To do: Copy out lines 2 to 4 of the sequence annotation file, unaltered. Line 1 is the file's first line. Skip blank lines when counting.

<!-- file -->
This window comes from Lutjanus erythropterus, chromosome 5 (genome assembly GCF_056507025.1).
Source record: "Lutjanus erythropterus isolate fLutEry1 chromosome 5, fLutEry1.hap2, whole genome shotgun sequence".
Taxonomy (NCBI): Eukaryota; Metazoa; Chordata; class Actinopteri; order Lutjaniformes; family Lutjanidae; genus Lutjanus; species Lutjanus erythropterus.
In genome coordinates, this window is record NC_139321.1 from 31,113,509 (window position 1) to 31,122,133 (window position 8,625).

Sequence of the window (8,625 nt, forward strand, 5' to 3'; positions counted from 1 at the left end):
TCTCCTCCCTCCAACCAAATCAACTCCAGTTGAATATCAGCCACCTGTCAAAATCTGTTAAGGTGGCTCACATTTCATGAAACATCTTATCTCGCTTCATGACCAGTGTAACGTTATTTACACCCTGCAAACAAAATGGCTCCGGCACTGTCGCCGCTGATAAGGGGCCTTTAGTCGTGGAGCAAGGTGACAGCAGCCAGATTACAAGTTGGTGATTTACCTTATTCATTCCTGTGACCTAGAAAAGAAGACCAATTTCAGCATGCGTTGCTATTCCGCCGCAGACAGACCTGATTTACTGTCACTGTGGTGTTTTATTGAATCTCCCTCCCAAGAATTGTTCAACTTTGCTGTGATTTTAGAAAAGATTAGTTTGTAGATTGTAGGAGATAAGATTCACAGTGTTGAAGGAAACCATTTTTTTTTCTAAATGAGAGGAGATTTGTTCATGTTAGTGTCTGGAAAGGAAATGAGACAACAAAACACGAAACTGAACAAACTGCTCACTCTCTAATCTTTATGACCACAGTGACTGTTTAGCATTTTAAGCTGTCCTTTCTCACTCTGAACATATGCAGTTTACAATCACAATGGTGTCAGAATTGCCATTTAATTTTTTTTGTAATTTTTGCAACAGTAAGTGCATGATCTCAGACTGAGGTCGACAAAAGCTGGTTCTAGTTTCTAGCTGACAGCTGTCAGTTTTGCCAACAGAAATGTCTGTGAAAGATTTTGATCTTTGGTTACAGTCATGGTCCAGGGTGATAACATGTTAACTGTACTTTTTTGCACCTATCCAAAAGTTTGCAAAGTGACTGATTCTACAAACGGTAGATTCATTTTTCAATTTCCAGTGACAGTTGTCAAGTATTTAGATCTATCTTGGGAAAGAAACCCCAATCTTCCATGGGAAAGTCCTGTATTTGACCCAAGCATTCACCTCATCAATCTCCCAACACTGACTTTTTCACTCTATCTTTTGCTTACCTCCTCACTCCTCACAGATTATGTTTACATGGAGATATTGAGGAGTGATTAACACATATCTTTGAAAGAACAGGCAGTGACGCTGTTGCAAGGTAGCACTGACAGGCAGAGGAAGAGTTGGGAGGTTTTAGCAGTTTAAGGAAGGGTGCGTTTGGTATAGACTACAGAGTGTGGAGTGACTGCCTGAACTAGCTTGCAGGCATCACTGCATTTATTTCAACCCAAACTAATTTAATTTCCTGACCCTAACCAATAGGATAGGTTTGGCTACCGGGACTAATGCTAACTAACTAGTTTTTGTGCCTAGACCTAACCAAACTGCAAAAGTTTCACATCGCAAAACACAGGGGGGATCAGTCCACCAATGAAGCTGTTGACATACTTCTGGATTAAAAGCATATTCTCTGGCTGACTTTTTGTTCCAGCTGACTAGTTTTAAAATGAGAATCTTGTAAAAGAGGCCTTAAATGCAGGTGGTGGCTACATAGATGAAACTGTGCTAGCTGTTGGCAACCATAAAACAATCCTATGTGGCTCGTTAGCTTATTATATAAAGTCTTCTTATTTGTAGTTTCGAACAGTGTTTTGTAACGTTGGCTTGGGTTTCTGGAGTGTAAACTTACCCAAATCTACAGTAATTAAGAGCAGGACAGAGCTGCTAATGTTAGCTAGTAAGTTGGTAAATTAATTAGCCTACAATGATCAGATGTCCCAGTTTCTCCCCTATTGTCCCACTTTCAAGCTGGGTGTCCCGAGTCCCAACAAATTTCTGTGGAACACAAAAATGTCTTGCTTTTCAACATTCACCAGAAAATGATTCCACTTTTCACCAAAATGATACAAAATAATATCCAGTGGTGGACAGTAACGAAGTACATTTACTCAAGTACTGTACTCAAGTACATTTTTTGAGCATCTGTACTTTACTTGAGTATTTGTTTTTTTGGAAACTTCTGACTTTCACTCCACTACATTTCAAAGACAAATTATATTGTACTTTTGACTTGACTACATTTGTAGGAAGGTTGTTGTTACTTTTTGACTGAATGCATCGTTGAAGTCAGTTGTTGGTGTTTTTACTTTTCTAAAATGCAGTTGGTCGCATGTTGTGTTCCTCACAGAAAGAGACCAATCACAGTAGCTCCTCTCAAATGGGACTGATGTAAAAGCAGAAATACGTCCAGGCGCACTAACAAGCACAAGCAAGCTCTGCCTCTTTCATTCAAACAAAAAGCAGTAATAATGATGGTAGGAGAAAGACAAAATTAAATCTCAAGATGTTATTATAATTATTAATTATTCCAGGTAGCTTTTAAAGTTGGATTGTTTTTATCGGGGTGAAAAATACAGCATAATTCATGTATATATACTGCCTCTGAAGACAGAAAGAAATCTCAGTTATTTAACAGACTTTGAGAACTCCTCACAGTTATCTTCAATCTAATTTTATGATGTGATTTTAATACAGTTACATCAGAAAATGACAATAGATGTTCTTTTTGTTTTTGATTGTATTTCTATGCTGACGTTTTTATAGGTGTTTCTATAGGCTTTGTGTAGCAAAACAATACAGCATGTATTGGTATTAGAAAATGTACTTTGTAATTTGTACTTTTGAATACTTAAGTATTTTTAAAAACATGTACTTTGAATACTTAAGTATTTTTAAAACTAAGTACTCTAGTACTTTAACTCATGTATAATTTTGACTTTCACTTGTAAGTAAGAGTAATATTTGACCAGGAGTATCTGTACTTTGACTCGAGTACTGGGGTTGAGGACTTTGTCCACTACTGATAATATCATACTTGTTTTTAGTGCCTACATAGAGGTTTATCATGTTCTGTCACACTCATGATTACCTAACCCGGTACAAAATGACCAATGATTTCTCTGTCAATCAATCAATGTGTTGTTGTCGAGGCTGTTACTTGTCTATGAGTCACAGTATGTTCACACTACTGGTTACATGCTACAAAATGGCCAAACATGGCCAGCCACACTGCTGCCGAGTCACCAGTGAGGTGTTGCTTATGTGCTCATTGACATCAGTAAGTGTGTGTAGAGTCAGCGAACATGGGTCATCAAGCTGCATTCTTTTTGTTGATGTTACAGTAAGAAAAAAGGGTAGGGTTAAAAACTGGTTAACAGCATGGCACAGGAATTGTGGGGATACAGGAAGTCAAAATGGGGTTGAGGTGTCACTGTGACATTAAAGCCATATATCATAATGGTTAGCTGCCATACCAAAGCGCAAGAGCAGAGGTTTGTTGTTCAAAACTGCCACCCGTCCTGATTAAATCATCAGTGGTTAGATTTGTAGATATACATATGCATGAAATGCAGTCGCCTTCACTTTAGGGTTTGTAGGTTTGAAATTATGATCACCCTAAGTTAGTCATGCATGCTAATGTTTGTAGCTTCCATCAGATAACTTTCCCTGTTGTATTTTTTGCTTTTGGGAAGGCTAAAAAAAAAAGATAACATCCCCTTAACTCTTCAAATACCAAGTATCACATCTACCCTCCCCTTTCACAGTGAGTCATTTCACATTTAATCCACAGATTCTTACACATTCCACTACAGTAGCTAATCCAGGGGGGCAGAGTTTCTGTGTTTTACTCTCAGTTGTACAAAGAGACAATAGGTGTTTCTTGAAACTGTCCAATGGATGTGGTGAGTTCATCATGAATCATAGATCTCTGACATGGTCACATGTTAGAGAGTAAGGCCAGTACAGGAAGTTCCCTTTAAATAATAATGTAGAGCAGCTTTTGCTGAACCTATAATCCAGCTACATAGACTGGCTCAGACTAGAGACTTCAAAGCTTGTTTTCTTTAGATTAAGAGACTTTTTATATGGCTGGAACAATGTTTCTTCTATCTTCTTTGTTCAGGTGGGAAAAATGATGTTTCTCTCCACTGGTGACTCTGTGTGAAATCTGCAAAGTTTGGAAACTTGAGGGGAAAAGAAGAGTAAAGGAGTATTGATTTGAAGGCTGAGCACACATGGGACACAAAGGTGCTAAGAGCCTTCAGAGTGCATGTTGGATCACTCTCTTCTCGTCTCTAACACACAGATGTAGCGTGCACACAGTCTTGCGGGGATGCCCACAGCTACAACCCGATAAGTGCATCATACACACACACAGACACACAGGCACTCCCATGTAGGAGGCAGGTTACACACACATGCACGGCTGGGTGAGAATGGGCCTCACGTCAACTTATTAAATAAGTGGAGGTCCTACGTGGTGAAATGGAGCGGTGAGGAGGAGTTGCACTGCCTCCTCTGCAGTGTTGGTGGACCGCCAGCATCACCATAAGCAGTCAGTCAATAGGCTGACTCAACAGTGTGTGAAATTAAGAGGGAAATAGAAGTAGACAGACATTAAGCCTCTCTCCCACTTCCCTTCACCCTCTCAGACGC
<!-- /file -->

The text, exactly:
Source record: "Lutjanus erythropterus isolate fLutEry1 chromosome 5, fLutEry1.hap2, whole genome shotgun sequence".
Taxonomy (NCBI): Eukaryota; Metazoa; Chordata; class Actinopteri; order Lutjaniformes; family Lutjanidae; genus Lutjanus; species Lutjanus erythropterus.
In genome coordinates, this window is record NC_139321.1 from 31,113,509 (window position 1) to 31,122,133 (window position 8,625).